By Guest Blogger Jaron Clinton
There are plenty of reasons to have a compost pit, such as excellent mulch and waste reduction, and if you are moving to a new home and want to grow a garden, now is the best time to give it a shot.
Compost pits use the decomposition power from billions of microorganisms that are commonly found in healthy soil to decompose lawn rubbish and kitchen waste into fertilizer growing plants can use. Some people like to maintain an indoor compost bucket in something smaller such as an empty and clean paint can. This is tremendously beneficial because it saves you the effort of going out to your compost pit every single time you have something to contribute to it. The soil created makes great fertilizer for most plants—everything from sunflowers to corn.
A compost pit also serves as an excellent way to recycle food and lawn trash that would otherwise clog up landfills and add more problems to our already worsening climate. For items that should not be composted, make sure you utilize landfill diversion techniques to keep our planet clean. Creating a compost pit is a simple process that doesn’t take up too much time or space, but if you don’t create the pit properly then it can take on a bit of an unpleasant odor. Luckily, eliminating this is a pretty easy process.
The first and most important step to eliminate a smelly compost pile is to make sure the ingredients are properly mixed and aerated. “A healthy compost pile needs plenty of oxygen mixed in. Otherwise, aerobic bacteria (those that need oxygen to metabolize the organic materials) cannot function, and decomposition will be driven instead by anaerobic bacteria, which produce foul-smelling gasses as byproducts of their metabolism,” according to WikiHow. The easiest method to ensure that the aerobic bacteria do their job is to use a rotating compost bin. When this is not an option, make sure to turn or mix the pile every few days with a shovel or pitchfork.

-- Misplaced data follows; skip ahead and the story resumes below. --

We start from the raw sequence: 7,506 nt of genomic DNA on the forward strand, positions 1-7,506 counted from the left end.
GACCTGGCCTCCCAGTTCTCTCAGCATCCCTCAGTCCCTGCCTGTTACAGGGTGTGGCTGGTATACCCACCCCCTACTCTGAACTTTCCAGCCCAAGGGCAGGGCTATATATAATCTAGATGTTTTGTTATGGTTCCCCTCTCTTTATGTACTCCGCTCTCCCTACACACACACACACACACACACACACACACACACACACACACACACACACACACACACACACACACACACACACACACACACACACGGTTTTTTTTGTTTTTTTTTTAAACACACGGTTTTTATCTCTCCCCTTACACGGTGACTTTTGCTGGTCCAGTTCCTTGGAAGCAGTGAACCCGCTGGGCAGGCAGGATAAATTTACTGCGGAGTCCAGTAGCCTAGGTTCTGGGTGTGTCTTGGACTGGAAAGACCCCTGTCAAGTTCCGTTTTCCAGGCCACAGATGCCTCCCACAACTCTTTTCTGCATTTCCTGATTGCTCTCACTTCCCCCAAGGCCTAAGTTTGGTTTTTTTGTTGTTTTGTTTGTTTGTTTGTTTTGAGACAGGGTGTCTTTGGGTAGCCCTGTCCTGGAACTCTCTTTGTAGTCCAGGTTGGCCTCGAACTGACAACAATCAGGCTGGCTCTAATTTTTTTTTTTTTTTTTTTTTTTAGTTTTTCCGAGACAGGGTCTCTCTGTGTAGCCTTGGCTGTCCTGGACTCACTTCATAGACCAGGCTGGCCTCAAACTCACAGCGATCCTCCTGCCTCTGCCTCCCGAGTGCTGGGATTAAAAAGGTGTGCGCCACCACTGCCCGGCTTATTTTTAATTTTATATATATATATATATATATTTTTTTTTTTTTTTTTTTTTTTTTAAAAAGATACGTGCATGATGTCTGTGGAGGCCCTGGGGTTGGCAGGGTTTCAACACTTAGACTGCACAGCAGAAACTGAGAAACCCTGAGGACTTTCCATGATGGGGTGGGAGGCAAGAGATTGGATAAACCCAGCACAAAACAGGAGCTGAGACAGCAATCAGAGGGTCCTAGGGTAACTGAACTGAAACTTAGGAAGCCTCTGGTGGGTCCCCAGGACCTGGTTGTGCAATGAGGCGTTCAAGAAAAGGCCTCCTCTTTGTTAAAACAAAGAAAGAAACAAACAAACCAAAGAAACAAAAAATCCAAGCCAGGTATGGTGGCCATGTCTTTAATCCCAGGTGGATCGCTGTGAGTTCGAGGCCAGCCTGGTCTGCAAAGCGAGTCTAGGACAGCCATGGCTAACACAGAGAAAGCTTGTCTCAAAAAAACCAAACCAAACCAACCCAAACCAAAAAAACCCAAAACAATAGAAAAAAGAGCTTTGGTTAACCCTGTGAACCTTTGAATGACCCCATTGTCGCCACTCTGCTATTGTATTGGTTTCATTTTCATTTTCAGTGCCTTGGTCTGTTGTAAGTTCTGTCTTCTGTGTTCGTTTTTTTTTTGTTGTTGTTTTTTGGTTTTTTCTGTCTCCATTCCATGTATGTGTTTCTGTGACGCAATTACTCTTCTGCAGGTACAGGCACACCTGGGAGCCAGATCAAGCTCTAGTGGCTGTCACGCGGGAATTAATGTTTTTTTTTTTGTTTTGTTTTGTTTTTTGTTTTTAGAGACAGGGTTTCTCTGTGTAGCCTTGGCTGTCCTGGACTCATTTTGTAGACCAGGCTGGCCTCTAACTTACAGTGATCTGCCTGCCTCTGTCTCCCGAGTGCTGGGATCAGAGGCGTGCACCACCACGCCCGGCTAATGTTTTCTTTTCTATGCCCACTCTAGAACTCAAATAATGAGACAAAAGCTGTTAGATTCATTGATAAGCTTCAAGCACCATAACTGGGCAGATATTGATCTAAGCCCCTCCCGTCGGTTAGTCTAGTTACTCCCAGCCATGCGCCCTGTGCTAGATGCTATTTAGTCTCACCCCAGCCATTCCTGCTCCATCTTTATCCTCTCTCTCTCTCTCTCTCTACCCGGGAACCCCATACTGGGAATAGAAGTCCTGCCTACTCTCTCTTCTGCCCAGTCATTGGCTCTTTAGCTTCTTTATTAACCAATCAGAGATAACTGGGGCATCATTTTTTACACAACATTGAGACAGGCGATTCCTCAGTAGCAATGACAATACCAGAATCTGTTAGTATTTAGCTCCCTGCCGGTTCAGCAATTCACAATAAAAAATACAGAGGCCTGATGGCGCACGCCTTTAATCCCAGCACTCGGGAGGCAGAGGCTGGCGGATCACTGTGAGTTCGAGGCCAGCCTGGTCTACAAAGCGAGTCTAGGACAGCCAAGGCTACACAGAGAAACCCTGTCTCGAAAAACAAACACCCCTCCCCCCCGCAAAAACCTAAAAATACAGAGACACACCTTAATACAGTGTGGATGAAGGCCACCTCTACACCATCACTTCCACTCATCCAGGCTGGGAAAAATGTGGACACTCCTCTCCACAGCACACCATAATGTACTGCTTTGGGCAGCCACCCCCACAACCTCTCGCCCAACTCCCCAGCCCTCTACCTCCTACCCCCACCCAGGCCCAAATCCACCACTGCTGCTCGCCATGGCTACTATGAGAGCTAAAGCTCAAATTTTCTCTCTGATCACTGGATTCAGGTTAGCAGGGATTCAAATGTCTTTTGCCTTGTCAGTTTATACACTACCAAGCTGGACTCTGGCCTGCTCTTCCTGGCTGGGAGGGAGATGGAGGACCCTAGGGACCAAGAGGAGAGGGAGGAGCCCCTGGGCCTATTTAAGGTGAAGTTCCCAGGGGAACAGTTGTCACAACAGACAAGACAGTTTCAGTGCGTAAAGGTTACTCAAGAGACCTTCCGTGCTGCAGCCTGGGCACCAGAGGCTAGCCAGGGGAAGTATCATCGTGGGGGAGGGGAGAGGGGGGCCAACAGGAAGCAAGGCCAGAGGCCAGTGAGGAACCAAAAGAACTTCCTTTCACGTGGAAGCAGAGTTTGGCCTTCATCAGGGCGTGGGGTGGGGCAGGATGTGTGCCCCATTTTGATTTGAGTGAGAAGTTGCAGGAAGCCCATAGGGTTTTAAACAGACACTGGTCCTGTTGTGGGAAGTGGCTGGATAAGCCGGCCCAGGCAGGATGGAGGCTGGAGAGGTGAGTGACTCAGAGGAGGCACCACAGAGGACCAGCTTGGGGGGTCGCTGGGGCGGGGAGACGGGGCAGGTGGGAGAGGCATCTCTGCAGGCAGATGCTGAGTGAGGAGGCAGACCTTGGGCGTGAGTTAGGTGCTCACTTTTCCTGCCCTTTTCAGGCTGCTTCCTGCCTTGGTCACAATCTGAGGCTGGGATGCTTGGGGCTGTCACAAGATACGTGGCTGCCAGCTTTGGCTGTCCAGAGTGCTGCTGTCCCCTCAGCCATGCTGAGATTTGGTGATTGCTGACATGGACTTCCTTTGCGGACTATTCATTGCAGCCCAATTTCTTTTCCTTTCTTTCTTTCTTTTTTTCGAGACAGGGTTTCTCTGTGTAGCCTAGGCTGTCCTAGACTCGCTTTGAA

If that doesn’t solve your stinky pit of soon-to-be fertilizer, then take a peek at the size of materials you’re using. Subpar airflow can also be a result of materials that are too small and don’t leave enough room for air to sweep through. “For example, a compost pile composed largely of sawdust will be difficult to aerate, as the small pieces of sawdust will fit together snugly and prevent air from flowing through the pile,” the WikiHow article states. “To prevent this problem, integrate larger or looser materials into your pile. Tree limbs and cardboard scraps are good materials for this purpose.”
Finally, if that still isn’t working to get the air flowing then you’re stuck making sure your pile isn’t too wet. Air finds it difficult to push through a moist environment. A handful of compost should have the dampness of a wrung out sponge.
If by chance your compost pile is getting enough airflow but still smells, then take a look at what you’re tossing in there. Eliminating meat from your diet is a great benefit to society, as livestock account for a staggering one-fifth of global greenhouse gasses and 75 percent of deforestation, and similarly, meat should never find its way into your compost pile.
Learning how to compost is an awesome experience that gives you a better understanding of how the decomposition process works. You’ll be hard pressed to find a better fertilizer in your local hardware store, and so long as you wear proper sun protection, being outside to toil through the pit is good exercise. The only downside beginners often encounter is the smell, but by following these tips the only thing you’ll be smelling will be a bed of growing flowers.